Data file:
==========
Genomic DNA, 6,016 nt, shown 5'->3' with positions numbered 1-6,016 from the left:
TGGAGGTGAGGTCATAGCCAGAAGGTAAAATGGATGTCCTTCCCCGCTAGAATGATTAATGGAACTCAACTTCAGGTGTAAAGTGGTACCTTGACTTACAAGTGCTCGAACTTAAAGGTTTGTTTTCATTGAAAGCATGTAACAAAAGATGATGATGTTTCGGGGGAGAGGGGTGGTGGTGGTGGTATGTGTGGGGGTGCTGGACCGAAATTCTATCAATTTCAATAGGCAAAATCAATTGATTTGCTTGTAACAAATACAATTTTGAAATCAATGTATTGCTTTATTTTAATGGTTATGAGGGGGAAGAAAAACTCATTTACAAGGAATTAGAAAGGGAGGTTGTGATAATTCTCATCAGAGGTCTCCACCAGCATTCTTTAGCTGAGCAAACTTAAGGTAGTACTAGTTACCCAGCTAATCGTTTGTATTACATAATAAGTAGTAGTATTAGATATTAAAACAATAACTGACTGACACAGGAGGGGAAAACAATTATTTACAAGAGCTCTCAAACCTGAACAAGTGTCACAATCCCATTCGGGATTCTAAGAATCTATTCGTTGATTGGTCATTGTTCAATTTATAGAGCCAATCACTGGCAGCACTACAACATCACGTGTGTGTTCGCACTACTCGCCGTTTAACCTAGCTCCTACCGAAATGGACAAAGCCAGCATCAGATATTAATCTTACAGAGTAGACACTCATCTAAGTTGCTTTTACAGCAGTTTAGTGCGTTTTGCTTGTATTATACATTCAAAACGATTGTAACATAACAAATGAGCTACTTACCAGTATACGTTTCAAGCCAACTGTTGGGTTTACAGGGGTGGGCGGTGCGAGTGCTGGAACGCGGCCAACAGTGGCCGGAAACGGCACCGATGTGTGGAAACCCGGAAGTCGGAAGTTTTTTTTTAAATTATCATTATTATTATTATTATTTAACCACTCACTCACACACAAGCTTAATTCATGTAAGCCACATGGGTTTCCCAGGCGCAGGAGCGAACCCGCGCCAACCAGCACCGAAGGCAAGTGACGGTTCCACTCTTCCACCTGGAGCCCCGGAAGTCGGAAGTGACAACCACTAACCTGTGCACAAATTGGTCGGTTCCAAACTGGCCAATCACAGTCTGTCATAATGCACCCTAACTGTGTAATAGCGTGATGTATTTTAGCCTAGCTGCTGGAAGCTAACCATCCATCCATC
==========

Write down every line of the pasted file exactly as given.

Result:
Genomic DNA, 6,016 nt, shown 5'->3' with positions numbered 1-6,016 from the left:
TGGAGGTGAGGTCATAGCCAGAAGGTAAAATGGATGTCCTTCCCCGCTAGAATGATTAATGGAACTCAACTTCAGGTGTAAAGTGGTACCTTGACTTACAAGTGCTCGAACTTAAAGGTTTGTTTTCATTGAAAGCATGTAACAAAAGATGATGATGTTTCGGGGGAGAGGGGTGGTGGTGGTGGTATGTGTGGGGGTGCTGGACCGAAATTCTATCAATTTCAATAGGCAAAATCAATTGATTTGCTTGTAACAAATACAATTTTGAAATCAATGTATTGCTTTATTTTAATGGTTATGAGGGGGAAGAAAAACTCATTTACAAGGAATTAGAAAGGGAGGTTGTGATAATTCTCATCAGAGGTCTCCACCAGCATTCTTTAGCTGAGCAAACTTAAGGTAGTACTAGTTACCCAGCTAATCGTTTGTATTACATAATAAGTAGTAGTATTAGATATTAAAACAATAACTGACTGACACAGGAGGGGAAAACAATTATTTACAAGAGCTCTCAAACCTGAACAAGTGTCACAATCCCATTCGGGATTCTAAGAATCTATTCGTTGATTGGTCATTGTTCAATTTATAGAGCCAATCACTGGCAGCACTACAACATCACGTGTGTGTTCGCACTACTCGCCGTTTAACCTAGCTCCTACCGAAATGGACAAAGCCAGCATCAGATATTAATCTTACAGAGTAGACACTCATCTAAGTTGCTTTTACAGCAGTTTAGTGCGTTTTGCTTGTATTATACATTCAAAACGATTGTAACATAACAAATGAGCTACTTACCAGTATACGTTTCAAGCCAACTGTTGGGTTTACAGGGGTGGGCGGTGCGAGTGCTGGAACGCGGCCAACAGTGGCCGGAAACGGCACCGATGTGTGGAAACCCGGAAGTCGGAAGTTTTTTTTTAAATTATCATTATTATTATTATTATTTAACCACTCACTCACACACAAGCTTAATTCATGTAAGCCACATGGGTTTCCCAGGCGCAGGAGCGAACCCGCGCCAACCAGCACCGAAGGCAAGTGACGGTTCCACTCTTCCACCTGGAGCCCCGGAAGTCGGAAGTGACAACCACTAACCTGTGCACAAATTGGTCGGTTCCAAACTGGCCAATCACAGTCTGTCATAATGCACCCTAACTGTGTAATAGCGTGATGTATTTTAGCCTAGCTGCTGGAAGCTAACCATCCATCCATC